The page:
Terminally ill British infant Indi Gregory has been given more time to live after a court on Thursday, Nov. 9, 2023, gave her family permission to appeal a judge’s decision mandating where her life support can be removed. / Credit: Christian Concern
CNA Staff, Nov 9, 2023 / 14:16 pm (CNA).
A terminally ill British infant has been given more time to live after a court on Thursday gave her family permission to appeal a judge’s decision mandating where her life support can be removed.
According to a Christian advocacy group, the courts may also consider the possibility of allowing the family to take the child to Italy for treatment at a Vatican-run hospital.
Indi Gregory, born in February, suffers from a rare degenerative mitochondrial disease and has been receiving life-sustaining treatment on a ventilator at the Queen’s Medical Centre in Nottingham, England.
The British advocacy group Christian Concern reported Thursday that the family’s appeal will be heard remotely Nov. 10 at noon by the Court of Appeal, which is the second-highest court in the U.K. Gregory’s life support will not be removed until the hearing is over or further instructions are given by the court, the group said.
“To date there has been no response or comment from the U.K. government on the case,” the group added.
Justice Robert Peel had ruled on Wednesday, following a Nov. 7 “urgent online hearing,” that Gregory’s life support must be removed at 2 p.m. local time on Nov. 9, contrary to the wishes of her parents and over and against Italy’s attempts to treat the child.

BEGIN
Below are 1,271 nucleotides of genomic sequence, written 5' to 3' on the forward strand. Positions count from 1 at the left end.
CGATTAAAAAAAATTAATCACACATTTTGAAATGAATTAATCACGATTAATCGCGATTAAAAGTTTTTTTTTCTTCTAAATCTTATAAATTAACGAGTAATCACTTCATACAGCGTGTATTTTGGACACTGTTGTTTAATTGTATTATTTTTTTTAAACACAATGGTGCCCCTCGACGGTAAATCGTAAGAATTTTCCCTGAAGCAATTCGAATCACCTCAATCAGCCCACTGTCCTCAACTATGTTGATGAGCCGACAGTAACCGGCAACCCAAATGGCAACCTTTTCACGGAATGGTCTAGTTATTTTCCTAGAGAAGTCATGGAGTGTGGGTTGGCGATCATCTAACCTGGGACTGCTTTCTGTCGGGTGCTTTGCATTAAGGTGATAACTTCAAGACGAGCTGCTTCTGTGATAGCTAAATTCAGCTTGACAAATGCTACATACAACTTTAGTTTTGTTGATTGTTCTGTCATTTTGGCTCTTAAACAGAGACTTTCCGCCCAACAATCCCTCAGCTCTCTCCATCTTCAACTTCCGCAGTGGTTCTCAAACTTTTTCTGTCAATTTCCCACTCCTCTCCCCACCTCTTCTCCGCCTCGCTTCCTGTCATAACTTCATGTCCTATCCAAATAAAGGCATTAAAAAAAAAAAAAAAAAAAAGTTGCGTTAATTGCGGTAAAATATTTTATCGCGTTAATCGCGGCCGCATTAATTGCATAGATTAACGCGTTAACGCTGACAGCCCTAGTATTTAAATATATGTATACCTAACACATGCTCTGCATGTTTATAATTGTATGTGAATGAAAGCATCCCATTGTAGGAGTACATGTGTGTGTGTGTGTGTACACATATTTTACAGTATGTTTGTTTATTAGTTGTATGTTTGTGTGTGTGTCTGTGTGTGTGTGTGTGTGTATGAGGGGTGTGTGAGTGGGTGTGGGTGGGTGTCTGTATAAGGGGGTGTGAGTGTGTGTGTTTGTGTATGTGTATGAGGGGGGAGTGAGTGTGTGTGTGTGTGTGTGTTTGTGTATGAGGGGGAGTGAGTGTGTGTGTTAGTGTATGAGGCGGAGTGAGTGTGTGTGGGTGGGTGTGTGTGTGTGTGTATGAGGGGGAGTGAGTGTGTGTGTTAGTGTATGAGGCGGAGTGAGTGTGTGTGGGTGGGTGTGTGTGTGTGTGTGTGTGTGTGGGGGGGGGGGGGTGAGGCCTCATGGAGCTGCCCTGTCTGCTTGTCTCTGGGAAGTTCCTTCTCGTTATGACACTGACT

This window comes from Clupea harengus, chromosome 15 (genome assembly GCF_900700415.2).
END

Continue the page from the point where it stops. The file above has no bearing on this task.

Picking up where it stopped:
Furthermore, the judge’s order stated that the life support must be removed at the hospital or at a hospice and not at the child’s home, citing a need for “clinical treatment of the highest quality, carried out in a safe and sustainable setting,” the BBC reported.
Gregory’s parents have repeatedly appealed to take her to Rome for treatment after England’s high court ruled that it was in the child’s “best interests” to be taken off life support. In an effort to save Gregory’s life, the Italian government decided in an emergency meeting on Monday to grant her Italian citizenship and to cover the cost of her medical treatment at the Bambino Gesù pediatric hospital.
The Italian consul in Manchester, Dr. Matteo Corradini, in his capacity as guardianship judge for Gregory, issued an emergency measure Nov. 8 recognizing the authority of the Italian courts in this case. The measure authorizes the adoption of the Bambino Gesù’s specialist treatment plan and assumes protection of Gregory, appointing the Italian hospital’s general manager, Dr. Antonio Perno, as Gregory’s guardian. The order authorizes her immediate transfer to Bambino Gesù, Christian Concern reported.
Perno on Nov. 9 made an urgent application to the U.K. high court calling on Justice Peel to cede jurisdiction of the case to him under Article 9 of the 1996 Hague Convention, to which both the U.K. and Italy are parties.
“It is unclear how, or even if, the Court of Appeal will deal with this development at the hearing tomorrow as this is new territory in such a case,” Christian Concern said.
The Bambino Gesù, which is run by the Vatican, has offered to treat other terminally ill British infants in the past, such as Alfie Evans in 2018 and Charlie Gard in 2017, both of whom were ultimately denied the chance to travel to Italy by U.K. courts and died days after being removed from life support.
Gregory’s treatment at Bambino Gesù, should she be allowed to travel there, would be done at no cost to U.K. taxpayers.
“They say there isn’t much hope for little Indi, but until the very end, I’ll do what I can to defend her life, and to defend the right of her mamma and papa to do all that they can for her,” Italian President Giorgia Meloni wrote on social media on Nov. 6 after granting Gregory citizenship.
In response to the Italian government’s decision, the child’s father, Dean Gregory, said: “My heart fills up with joy that the Italians have given Claire and I hope and faith back in humanity. The Italians have shown us care and loving support and I wish the U.K. authorities were the same.”